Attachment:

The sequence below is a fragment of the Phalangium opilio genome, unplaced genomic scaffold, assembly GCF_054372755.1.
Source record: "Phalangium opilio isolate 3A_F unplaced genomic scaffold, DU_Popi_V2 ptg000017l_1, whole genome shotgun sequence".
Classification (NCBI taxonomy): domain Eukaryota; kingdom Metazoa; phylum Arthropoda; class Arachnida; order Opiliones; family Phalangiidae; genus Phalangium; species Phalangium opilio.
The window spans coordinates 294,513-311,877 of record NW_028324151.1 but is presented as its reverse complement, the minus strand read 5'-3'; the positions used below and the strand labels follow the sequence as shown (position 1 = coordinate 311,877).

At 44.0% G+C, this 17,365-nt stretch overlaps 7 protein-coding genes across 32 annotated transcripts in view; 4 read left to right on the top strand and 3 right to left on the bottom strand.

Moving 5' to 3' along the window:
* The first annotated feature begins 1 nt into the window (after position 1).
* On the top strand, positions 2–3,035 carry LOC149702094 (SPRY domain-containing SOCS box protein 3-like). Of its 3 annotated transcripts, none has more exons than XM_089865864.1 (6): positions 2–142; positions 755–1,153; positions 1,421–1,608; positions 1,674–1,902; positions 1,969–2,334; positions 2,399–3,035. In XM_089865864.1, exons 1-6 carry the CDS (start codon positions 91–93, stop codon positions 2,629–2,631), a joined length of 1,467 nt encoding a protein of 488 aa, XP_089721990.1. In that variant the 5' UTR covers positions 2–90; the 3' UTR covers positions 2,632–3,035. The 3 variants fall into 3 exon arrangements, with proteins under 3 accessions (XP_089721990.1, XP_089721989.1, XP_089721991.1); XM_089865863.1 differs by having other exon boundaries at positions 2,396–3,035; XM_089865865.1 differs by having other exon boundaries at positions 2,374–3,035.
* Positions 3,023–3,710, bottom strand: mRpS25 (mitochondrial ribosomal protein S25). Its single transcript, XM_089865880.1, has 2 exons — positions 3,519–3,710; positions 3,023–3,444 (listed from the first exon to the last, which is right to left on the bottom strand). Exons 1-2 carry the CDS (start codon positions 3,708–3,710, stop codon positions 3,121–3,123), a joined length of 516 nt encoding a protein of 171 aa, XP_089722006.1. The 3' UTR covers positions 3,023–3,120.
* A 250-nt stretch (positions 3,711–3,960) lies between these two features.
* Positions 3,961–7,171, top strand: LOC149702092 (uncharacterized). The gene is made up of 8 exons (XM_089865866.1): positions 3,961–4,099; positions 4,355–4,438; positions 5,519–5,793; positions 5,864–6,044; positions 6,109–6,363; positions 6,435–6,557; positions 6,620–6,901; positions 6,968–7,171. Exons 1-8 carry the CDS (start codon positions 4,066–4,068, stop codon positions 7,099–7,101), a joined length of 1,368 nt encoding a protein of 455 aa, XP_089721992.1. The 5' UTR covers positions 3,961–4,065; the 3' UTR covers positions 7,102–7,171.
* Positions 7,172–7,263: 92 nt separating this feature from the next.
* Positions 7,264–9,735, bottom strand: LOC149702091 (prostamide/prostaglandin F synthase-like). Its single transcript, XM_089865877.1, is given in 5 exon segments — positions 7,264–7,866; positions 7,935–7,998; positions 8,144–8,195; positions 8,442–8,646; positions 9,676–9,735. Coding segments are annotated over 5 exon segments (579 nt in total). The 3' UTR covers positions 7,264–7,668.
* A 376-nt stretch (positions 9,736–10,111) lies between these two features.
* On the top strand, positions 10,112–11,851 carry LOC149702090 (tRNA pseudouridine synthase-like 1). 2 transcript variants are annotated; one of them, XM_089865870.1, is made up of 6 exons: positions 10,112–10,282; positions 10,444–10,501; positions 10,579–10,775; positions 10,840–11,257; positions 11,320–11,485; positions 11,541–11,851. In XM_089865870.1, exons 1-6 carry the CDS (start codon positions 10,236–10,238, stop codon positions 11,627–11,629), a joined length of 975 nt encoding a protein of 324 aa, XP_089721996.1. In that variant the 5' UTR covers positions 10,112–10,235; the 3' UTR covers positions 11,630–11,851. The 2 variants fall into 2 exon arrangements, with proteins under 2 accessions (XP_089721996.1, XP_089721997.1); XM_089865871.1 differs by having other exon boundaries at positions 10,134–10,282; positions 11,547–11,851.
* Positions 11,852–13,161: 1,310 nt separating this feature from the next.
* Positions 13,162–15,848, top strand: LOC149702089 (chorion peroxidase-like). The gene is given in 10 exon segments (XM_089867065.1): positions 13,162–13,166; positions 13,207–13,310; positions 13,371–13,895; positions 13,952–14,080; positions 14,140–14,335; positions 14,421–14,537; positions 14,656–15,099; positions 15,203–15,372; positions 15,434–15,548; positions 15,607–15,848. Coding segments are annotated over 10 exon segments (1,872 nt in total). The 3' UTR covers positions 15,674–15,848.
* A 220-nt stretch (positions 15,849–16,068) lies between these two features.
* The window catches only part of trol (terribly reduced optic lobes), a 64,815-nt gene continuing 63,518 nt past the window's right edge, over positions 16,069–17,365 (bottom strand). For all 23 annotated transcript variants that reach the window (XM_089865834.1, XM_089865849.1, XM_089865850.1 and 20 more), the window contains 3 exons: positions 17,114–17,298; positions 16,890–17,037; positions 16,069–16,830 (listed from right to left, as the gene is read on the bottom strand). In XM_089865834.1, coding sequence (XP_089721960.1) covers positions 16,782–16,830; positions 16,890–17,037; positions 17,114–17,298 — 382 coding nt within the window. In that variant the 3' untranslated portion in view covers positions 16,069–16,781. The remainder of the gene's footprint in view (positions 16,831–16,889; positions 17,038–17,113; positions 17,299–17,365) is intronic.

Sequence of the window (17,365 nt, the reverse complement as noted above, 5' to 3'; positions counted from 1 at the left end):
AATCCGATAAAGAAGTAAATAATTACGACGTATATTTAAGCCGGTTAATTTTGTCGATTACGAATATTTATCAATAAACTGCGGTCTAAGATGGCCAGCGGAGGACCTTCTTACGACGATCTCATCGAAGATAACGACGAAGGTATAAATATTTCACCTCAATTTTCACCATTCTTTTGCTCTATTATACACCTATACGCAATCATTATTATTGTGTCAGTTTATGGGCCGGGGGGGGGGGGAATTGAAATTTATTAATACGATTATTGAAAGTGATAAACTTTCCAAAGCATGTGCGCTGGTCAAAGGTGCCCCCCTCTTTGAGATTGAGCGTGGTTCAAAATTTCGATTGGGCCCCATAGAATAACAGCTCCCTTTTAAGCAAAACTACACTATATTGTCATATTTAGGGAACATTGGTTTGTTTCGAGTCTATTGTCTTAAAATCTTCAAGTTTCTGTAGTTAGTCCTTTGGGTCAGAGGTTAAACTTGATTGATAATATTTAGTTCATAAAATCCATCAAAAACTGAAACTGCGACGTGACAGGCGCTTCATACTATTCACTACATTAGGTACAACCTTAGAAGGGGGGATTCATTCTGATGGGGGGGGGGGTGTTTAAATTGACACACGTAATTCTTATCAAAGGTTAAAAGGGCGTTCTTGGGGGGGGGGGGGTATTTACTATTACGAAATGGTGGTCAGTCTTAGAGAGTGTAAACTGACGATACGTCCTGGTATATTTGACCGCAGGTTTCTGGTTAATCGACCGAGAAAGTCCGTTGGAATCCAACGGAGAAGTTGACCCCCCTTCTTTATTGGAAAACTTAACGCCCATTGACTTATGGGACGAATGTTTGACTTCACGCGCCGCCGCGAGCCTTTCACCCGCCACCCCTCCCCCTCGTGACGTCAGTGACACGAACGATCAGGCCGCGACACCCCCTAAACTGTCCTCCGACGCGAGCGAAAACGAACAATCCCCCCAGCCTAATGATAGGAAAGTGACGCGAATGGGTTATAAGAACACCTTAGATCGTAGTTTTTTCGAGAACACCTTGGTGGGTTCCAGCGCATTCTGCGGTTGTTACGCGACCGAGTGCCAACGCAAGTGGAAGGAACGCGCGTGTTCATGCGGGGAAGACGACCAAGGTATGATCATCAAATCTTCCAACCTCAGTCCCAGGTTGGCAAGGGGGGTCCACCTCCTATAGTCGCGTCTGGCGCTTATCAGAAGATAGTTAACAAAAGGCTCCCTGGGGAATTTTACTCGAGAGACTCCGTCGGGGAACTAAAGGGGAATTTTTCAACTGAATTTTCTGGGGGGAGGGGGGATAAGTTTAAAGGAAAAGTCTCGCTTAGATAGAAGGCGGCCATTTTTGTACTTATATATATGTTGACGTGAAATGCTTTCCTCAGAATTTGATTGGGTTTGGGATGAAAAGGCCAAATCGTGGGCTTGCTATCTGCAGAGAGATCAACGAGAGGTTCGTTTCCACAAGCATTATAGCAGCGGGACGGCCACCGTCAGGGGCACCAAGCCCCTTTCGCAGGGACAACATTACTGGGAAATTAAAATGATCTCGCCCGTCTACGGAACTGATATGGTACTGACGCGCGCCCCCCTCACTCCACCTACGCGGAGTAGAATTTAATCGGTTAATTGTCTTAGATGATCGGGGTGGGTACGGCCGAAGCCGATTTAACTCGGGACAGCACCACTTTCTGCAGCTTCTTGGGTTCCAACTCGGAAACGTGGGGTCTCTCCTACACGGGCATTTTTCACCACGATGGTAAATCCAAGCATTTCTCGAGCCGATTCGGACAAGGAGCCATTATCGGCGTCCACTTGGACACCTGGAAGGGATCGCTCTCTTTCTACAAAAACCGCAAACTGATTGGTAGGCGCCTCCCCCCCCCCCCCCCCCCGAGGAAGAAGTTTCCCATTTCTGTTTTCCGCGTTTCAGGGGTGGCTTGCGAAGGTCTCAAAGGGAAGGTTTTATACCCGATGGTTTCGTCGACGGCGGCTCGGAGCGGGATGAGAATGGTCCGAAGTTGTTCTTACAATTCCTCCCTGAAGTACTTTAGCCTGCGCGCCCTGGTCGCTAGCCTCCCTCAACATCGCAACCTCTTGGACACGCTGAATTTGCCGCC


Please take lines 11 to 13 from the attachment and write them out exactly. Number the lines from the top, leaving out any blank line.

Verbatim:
* Positions 3,961–7,171, top strand: LOC149702092 (uncharacterized). The gene is made up of 8 exons (XM_089865866.1): positions 3,961–4,099; positions 4,355–4,438; positions 5,519–5,793; positions 5,864–6,044; positions 6,109–6,363; positions 6,435–6,557; positions 6,620–6,901; positions 6,968–7,171. Exons 1-8 carry the CDS (start codon positions 4,066–4,068, stop codon positions 7,099–7,101), a joined length of 1,368 nt encoding a protein of 455 aa, XP_089721992.1. The 5' UTR covers positions 3,961–4,065; the 3' UTR covers positions 7,102–7,171.
* Positions 7,172–7,263: 92 nt separating this feature from the next.
* Positions 7,264–9,735, bottom strand: LOC149702091 (prostamide/prostaglandin F synthase-like). Its single transcript, XM_089865877.1, is given in 5 exon segments — positions 7,264–7,866; positions 7,935–7,998; positions 8,144–8,195; positions 8,442–8,646; positions 9,676–9,735. Coding segments are annotated over 5 exon segments (579 nt in total). The 3' UTR covers positions 7,264–7,668.